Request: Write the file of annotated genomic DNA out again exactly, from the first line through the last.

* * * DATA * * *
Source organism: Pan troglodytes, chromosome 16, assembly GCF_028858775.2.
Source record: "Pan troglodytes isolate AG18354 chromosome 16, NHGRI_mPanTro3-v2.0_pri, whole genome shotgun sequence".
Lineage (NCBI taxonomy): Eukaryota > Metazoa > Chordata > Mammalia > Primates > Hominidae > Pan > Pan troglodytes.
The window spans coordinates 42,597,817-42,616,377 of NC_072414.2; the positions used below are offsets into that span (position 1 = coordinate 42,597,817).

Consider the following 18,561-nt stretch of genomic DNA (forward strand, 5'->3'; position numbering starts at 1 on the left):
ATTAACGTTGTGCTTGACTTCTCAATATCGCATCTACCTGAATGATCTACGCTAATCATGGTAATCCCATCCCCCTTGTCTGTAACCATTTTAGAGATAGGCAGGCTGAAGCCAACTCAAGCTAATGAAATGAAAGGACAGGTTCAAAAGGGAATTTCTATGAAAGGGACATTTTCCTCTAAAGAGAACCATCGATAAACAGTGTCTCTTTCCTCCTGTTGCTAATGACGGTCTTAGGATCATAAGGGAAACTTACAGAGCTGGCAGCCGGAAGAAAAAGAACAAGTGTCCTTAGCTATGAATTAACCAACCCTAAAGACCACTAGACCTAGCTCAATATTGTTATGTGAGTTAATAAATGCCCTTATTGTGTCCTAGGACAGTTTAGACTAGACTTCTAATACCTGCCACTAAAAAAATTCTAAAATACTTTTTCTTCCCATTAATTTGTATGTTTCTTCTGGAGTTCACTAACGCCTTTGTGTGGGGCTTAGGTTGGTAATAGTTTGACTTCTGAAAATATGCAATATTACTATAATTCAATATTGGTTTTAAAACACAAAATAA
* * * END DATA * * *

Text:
Source organism: Pan troglodytes, chromosome 16, assembly GCF_028858775.2.
Source record: "Pan troglodytes isolate AG18354 chromosome 16, NHGRI_mPanTro3-v2.0_pri, whole genome shotgun sequence".
Lineage (NCBI taxonomy): Eukaryota > Metazoa > Chordata > Mammalia > Primates > Hominidae > Pan > Pan troglodytes.
The window spans coordinates 42,597,817-42,616,377 of NC_072414.2; the positions used below are offsets into that span (position 1 = coordinate 42,597,817).

Consider the following 18,561-nt stretch of genomic DNA (forward strand, 5'->3'; position numbering starts at 1 on the left):
ATTAACGTTGTGCTTGACTTCTCAATATCGCATCTACCTGAATGATCTACGCTAATCATGGTAATCCCATCCCCCTTGTCTGTAACCATTTTAGAGATAGGCAGGCTGAAGCCAACTCAAGCTAATGAAATGAAAGGACAGGTTCAAAAGGGAATTTCTATGAAAGGGACATTTTCCTCTAAAGAGAACCATCGATAAACAGTGTCTCTTTCCTCCTGTTGCTAATGACGGTCTTAGGATCATAAGGGAAACTTACAGAGCTGGCAGCCGGAAGAAAAAGAACAAGTGTCCTTAGCTATGAATTAACCAACCCTAAAGACCACTAGACCTAGCTCAATATTGTTATGTGAGTTAATAAATGCCCTTATTGTGTCCTAGGACAGTTTAGACTAGACTTCTAATACCTGCCACTAAAAAAATTCTAAAATACTTTTTCTTCCCATTAATTTGTATGTTTCTTCTGGAGTTCACTAACGCCTTTGTGTGGGGCTTAGGTTGGTAATAGTTTGACTTCTGAAAATATGCAATATTACTATAATTCAATATTGGTTTTAAAACACAAAATAA